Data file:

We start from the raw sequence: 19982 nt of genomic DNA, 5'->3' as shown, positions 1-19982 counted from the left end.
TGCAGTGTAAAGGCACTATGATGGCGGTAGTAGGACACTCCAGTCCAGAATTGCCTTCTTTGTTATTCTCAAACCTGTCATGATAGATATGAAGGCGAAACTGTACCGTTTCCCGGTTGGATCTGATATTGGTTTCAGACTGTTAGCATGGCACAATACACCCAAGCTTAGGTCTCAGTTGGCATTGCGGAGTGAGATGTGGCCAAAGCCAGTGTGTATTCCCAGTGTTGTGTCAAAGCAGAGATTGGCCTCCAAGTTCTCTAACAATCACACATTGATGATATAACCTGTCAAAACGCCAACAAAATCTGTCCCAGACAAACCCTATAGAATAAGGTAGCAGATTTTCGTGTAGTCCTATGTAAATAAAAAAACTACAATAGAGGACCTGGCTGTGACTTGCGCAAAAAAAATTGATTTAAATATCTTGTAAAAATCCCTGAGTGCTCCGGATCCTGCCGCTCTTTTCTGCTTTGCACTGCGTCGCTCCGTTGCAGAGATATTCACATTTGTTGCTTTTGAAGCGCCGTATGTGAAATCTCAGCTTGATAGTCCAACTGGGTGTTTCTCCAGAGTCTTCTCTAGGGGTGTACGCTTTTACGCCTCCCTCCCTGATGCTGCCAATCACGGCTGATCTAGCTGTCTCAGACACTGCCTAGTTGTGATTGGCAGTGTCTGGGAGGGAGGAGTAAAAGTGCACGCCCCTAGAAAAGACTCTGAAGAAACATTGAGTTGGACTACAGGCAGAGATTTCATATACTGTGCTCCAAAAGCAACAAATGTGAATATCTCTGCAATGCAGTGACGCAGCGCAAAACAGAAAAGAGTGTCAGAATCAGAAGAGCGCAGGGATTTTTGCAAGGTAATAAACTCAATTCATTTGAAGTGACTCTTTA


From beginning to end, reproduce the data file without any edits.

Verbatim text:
We start from the raw sequence: 19982 nt of genomic DNA, 5'->3' as shown, positions 1-19982 counted from the left end.
TGCAGTGTAAAGGCACTATGATGGCGGTAGTAGGACACTCCAGTCCAGAATTGCCTTCTTTGTTATTCTCAAACCTGTCATGATAGATATGAAGGCGAAACTGTACCGTTTCCCGGTTGGATCTGATATTGGTTTCAGACTGTTAGCATGGCACAATACACCCAAGCTTAGGTCTCAGTTGGCATTGCGGAGTGAGATGTGGCCAAAGCCAGTGTGTATTCCCAGTGTTGTGTCAAAGCAGAGATTGGCCTCCAAGTTCTCTAACAATCACACATTGATGATATAACCTGTCAAAACGCCAACAAAATCTGTCCCAGACAAACCCTATAGAATAAGGTAGCAGATTTTCGTGTAGTCCTATGTAAATAAAAAAACTACAATAGAGGACCTGGCTGTGACTTGCGCAAAAAAAATTGATTTAAATATCTTGTAAAAATCCCTGAGTGCTCCGGATCCTGCCGCTCTTTTCTGCTTTGCACTGCGTCGCTCCGTTGCAGAGATATTCACATTTGTTGCTTTTGAAGCGCCGTATGTGAAATCTCAGCTTGATAGTCCAACTGGGTGTTTCTCCAGAGTCTTCTCTAGGGGTGTACGCTTTTACGCCTCCCTCCCTGATGCTGCCAATCACGGCTGATCTAGCTGTCTCAGACACTGCCTAGTTGTGATTGGCAGTGTCTGGGAGGGAGGAGTAAAAGTGCACGCCCCTAGAAAAGACTCTGAAGAAACATTGAGTTGGACTACAGGCAGAGATTTCATATACTGTGCTCCAAAAGCAACAAATGTGAATATCTCTGCAATGCAGTGACGCAGCGCAAAACAGAAAAGAGTGTCAGAATCAGAAGAGCGCAGGGATTTTTGCAAGGTAATAAACTCAATTCATTTGAAGTGACTCTTTA